New Zealand may pride itself on being relatively free of political corruption, but the corruption of our political language has built up a fine head of steam. On any number of issues we’re now supposedly engaged in a ‘conversation’ about policy options, even if that ‘conversation’ mostly involves the government saying what’s going to be what, while the rest of us get to shut up and listen.
In similar vein, job cuts aren’t happening at the IRD, exactly. Instead, there’s apparently a ‘transformation’ in store, and jobs won’t be axed ; no, they will be ‘transformed’ before our eyes into… non-jobs, if you happen to be among the unlucky legion of 1,900 who are being lined up for transformation, which seems to work rather like a secular version of the Rapture. Except that at IRD, not even your shoes will be left behind.
This week, the IRD situation has overshadowed Labour’s release of its alternative Budget. Basically, Labour is promising to scrap the government’s tax cuts and invest those billions in health and education, while still delivering (smaller) surpluses and further debt reduction, although at a slower rate.
Predictably, Finance Minister Steven Joyce has reached into his kitbag of political cliches and decried this effort as an irresponsible reversion to the ‘tax and spend’ policies of yore – while contrasting this with National’s allegedly ‘careful’ use of taxpayer money. Huh. In reality, this ‘careful’ stewardship will involve blowing the surplus couple of billions on tax cuts and related retail spending – mainly to the benefit of the wealthy – while continuing to starve this country’s desperately stretched systems of public health and education. Maybe Joyce could start a ‘conversation’ about this. Because in the past, the public has said it would prefer to see its taxes go into public services, rather than tax cuts.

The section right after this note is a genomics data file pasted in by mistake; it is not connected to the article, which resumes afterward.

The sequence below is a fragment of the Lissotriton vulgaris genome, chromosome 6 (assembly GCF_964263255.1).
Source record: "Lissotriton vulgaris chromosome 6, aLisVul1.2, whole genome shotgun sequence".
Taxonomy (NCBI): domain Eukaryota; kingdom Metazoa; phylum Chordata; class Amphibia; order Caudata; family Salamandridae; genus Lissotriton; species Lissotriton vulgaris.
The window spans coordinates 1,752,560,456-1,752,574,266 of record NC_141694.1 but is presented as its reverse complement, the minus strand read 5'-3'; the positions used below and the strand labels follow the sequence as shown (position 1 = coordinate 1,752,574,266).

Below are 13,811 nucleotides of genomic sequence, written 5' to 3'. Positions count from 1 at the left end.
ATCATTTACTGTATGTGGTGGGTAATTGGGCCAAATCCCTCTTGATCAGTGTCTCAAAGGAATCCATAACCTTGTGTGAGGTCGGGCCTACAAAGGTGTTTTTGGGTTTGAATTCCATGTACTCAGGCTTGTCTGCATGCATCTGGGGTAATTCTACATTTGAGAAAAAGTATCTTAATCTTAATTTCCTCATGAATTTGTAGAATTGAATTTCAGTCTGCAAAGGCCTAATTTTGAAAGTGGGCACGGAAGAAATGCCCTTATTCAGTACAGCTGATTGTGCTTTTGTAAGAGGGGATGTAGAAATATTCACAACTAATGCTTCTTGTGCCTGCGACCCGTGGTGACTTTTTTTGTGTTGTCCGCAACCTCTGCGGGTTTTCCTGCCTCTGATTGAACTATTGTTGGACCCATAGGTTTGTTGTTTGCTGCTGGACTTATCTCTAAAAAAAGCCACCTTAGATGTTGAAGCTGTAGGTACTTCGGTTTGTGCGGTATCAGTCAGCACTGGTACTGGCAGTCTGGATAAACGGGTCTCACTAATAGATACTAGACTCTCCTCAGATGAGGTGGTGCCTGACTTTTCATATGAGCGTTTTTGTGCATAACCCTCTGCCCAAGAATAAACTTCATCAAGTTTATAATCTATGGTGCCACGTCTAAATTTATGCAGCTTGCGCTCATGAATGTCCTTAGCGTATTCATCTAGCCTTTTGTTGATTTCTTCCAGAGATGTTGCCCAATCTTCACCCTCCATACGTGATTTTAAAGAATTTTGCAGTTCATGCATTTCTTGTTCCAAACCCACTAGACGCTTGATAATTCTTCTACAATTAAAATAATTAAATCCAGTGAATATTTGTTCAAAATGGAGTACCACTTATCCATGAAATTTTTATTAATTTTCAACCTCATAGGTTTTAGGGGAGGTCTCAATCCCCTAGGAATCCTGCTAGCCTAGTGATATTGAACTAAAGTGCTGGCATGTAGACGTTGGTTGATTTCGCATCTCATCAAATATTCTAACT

Equating Labour with tax and spend, while equating National with wise and thrifty restraint is a refrain that we’re going to hear a lot over the next two months. Repetition is known to work pretty well. ‘Slogans should be persistently repeated until the very last individual has come to grasp the idea,’ according to the guy who wrote Mein Kampf.
Small government, smaller IRD
Cutting jobs on the scale being flagged at IRD doesn’t make much sense, given that tax law and IRD investigations are set to become increasingly complex over the timeframe envisaged. The impact of digital technology is the main reason being cited by IRD for its plans to shed a whopping one third of its staff – those 1,900 jobs – over the next four years, even though by that time the New Zealand population will be banging on the door of six million people. Sure, IRD can always do more with less, but this looks less like a well-planned campaign, and more like Custer’s Last Stand.
Despite the assurances from IRD that its ‘customer facing’ staff numbers will not be reduced, concerns have already been expressed that the IRD’s key analysts involved in (a) interpreting current tax policy (b) formulating new policy and (c) conducting investigations into tax fraud all appear to be in the firing line. Job losses, the need to re-apply for a shrinking list of positions, retraining and pay cuts all seem to be part of the IRD’s magical mystery ‘transformation’ programme. To state the bleedingly obvious: these deadly rounds of musical chairs are very bad for morale, and bad morale is very bad for productivity. Just sayin’.